Jennifer was the recipient of the Area VII Physicians Review Organization and the Dr. Paul Janssen Memorial Scholarship this fall. She says she is grateful for the funds, which have helped to pay for tuition and books.

“I am intent on showing my daughters that you can have what you want, but you must work for it. You get out what you put in,” she says.
Jennifer Cordone
 
Ivett Figueroa                   
Education


Ivett Figueroa lived in Queens, New York, until her family moved to Hamilton when she was eight years old. She spoke mostly Spanish in her early years, but after the move, speaking and spelling in English became a priority. Languages have been her passion ever since.

An Education major, Ivett’s goal is to teach Spanish. “I am dedicated to teaching languages because I understand the power of proper communication,” she says.

Following in the footsteps of her sister, who also attended Mercer, Ivett has been inspired by the beauty of the MCCC campus and happy with its convenience to her home.

But Ivett’s greatest motivator has been her two years as a member of the MCCC cross country team. She says it has changed her life. “Every time I finished a race, it made me better for the next time. Running has helped me train my mind and become a stronger person. I have learned to go the extra mile in everything I do.”

Ivett is pleased with Mercer’s Education curriculum, noting that in her very first education course, students were required to visit a school classroom as a reality check on their decision to enter the profession.

And, she has supplemented her classwork by volunteering for Unified Sports, where Education students play soccer and other sports with students with intellectual disabilities from MCCC’s DREAM Program. She plans to transfer for her bachelor’s degree in the fall, and will add Special Education courses to her curriculum. She also plans to begin working as a substitute teacher.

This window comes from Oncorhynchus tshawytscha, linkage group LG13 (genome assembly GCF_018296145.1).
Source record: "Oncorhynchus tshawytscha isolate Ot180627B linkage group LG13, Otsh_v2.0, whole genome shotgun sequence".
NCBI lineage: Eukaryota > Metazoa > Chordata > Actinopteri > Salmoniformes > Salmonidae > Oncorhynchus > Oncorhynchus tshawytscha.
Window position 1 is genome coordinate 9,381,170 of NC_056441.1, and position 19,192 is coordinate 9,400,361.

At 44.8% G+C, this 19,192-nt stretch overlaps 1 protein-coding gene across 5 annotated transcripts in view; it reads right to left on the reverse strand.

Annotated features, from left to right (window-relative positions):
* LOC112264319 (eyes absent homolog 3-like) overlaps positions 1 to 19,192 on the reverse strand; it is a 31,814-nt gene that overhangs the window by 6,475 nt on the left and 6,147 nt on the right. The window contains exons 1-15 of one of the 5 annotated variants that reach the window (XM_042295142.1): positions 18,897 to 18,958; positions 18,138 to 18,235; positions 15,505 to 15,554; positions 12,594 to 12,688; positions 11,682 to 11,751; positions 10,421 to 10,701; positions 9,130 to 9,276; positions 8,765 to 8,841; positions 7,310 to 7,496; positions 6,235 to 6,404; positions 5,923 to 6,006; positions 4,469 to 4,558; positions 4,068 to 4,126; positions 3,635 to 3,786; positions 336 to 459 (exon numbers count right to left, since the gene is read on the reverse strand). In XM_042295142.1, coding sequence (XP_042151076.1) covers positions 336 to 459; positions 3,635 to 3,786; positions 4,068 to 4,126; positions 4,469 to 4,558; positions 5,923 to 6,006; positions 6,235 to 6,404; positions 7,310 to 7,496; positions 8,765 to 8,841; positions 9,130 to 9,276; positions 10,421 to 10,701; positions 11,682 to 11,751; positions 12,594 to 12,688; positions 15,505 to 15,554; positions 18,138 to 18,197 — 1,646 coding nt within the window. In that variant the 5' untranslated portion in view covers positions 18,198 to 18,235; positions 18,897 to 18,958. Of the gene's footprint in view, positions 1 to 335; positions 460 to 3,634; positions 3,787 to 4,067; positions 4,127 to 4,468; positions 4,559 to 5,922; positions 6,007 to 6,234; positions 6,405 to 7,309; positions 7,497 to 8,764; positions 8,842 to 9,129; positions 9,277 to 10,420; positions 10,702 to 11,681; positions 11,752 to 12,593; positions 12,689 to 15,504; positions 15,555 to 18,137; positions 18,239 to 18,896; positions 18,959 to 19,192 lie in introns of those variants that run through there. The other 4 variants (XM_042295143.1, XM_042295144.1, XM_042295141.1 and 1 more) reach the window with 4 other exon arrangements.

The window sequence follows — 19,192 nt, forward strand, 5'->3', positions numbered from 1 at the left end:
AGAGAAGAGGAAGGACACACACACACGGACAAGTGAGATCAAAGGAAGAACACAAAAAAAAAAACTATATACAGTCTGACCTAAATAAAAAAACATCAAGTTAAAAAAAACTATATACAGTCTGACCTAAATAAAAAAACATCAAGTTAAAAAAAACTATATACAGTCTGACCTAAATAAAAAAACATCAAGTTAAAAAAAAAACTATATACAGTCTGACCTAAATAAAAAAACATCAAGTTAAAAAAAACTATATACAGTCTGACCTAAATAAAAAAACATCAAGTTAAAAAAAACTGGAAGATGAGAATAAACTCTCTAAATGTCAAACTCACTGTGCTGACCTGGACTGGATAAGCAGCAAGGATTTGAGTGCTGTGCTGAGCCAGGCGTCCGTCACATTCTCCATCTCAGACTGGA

Ivett’s Golf Classic Scholarship from Great Eastern Technologies helped her pay for her books. At one point she was juggling three jobs. Now she is down to just one.

She is thankful to MCCC donors. “You are very smart people. Education is the tool we need to give everyone opportunity. I always knew that education would make the difference for me.”

Ivett Figueroa
 

Kulubo Kokro*
Education


Kulubo Kokro is an adult student who has found a community at Mercer, especially the college’s James Kerney Campus in Trenton.  Kulubo says she struggled to stay focused in high school and stopped going to school in her sophomore. But by 2011, she had found her way back, earning her diploma from the Daylight-Twilight High School. Then she went for training through Job Corps to work as a home health aide. But she couldn’t make ends meet.

Meanwhile her brother, who had attended Mercer, was completing his bachelor’s degree in Mathematics at Rutgers and was a voice of encouragement.

“My brother has completed his master’s degree at UCLA and is focusing on a STEM career. He has been my inspiration,” Kulubo says, adding that her older sister also went to college and now works in Human Resources for a pharmaceutical company.  All three are first generation college students.

In 2014 Kulubo enrolled at Mercer. Having always had a soft spot for children and recognizing her own missteps, she says a career path began to emerge.

“I believe I can make a difference as a teacher,” she says. “I want to work with middle school students, especially girls. They will see someone they can relate to and look up to. Some people think there is a lack of opportunity, but it’s out there if you are looking.”

According to Kulubo, MCCC has been an extremely positive environment and the Kerney campus is like a family. "We all know each other and support each other. If we have already taken a class, we tutor those who are coming up behind us. We all want to see each other succeed.”

Kulubo is active on the Student Executive Council (SEC) at JKC. “I am a leader and a positive thinker. I want to share my enthusiasm with others.” As an SEC officer, she leads community services projects on the campus and in the community.